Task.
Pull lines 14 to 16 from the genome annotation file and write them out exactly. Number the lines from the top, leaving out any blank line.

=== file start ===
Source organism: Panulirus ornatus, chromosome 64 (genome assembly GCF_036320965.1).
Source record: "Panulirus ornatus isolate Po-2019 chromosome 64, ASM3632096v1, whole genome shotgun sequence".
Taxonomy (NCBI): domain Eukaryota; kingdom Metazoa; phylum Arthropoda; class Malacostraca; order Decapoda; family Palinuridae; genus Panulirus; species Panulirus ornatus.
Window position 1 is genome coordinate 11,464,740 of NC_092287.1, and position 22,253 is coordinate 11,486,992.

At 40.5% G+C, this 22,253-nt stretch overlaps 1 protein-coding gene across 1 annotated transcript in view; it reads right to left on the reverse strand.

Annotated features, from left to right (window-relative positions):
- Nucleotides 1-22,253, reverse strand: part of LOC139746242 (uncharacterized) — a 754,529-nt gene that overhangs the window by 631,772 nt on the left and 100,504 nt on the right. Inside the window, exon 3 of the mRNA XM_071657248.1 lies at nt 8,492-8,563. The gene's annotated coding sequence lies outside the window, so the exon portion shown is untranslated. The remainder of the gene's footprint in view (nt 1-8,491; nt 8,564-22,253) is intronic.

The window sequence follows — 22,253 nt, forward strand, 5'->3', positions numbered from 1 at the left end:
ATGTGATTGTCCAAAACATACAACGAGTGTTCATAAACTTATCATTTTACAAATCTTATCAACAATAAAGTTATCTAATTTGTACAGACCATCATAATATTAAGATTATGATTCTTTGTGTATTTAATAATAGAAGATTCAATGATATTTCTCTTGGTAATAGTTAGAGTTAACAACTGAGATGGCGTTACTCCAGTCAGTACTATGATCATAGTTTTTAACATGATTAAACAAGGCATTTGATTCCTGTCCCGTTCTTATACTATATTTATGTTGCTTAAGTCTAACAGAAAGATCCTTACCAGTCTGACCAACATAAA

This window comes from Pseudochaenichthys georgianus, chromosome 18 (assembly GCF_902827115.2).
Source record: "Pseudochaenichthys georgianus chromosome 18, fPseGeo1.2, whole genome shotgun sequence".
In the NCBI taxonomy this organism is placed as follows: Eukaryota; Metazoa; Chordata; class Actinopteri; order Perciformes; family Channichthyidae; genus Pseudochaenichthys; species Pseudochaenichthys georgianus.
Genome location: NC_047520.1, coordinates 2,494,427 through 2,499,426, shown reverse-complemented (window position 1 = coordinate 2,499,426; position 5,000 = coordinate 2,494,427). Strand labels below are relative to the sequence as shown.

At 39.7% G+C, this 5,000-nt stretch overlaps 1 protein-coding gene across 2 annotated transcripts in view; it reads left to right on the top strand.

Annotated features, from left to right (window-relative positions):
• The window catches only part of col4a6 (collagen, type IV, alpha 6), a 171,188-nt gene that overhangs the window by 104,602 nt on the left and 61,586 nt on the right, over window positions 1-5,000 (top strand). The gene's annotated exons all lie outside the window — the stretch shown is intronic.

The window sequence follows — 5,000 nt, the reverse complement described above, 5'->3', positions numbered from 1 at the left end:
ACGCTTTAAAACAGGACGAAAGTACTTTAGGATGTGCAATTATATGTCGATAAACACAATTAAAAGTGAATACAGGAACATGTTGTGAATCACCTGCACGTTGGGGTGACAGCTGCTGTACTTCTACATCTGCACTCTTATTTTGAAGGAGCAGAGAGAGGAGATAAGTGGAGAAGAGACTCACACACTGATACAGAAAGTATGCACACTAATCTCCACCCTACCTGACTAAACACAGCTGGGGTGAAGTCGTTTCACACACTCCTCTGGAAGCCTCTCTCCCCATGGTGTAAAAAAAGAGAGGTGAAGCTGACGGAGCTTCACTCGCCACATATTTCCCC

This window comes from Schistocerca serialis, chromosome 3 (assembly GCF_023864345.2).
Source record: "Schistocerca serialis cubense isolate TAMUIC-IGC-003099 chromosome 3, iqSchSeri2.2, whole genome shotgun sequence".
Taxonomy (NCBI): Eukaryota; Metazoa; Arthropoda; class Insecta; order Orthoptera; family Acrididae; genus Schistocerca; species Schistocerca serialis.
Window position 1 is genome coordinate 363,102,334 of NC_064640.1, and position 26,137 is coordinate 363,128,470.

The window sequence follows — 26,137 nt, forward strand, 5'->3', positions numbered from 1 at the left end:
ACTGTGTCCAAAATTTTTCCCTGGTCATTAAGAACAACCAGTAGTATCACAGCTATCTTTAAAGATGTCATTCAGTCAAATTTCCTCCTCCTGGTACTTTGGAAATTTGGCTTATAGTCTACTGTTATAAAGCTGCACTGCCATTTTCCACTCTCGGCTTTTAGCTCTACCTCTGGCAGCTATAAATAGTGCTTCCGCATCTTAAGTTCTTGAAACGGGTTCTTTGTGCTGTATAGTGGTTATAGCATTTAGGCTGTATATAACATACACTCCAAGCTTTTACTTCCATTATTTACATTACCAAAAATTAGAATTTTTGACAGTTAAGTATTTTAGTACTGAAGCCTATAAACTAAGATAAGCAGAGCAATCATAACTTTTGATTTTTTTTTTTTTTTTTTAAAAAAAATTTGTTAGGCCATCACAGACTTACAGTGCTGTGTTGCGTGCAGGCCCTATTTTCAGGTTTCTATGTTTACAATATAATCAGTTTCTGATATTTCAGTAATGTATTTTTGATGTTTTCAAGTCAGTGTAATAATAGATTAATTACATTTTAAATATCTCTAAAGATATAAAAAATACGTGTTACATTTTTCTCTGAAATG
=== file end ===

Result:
At 39.7% G+C, this 5,000-nt stretch overlaps 1 protein-coding gene across 2 annotated transcripts in view; it reads left to right on the top strand.

Annotated features, from left to right (window-relative positions):
• The window catches only part of col4a6 (collagen, type IV, alpha 6), a 171,188-nt gene that overhangs the window by 104,602 nt on the left and 61,586 nt on the right, over window positions 1-5,000 (top strand). The gene's annotated exons all lie outside the window — the stretch shown is intronic.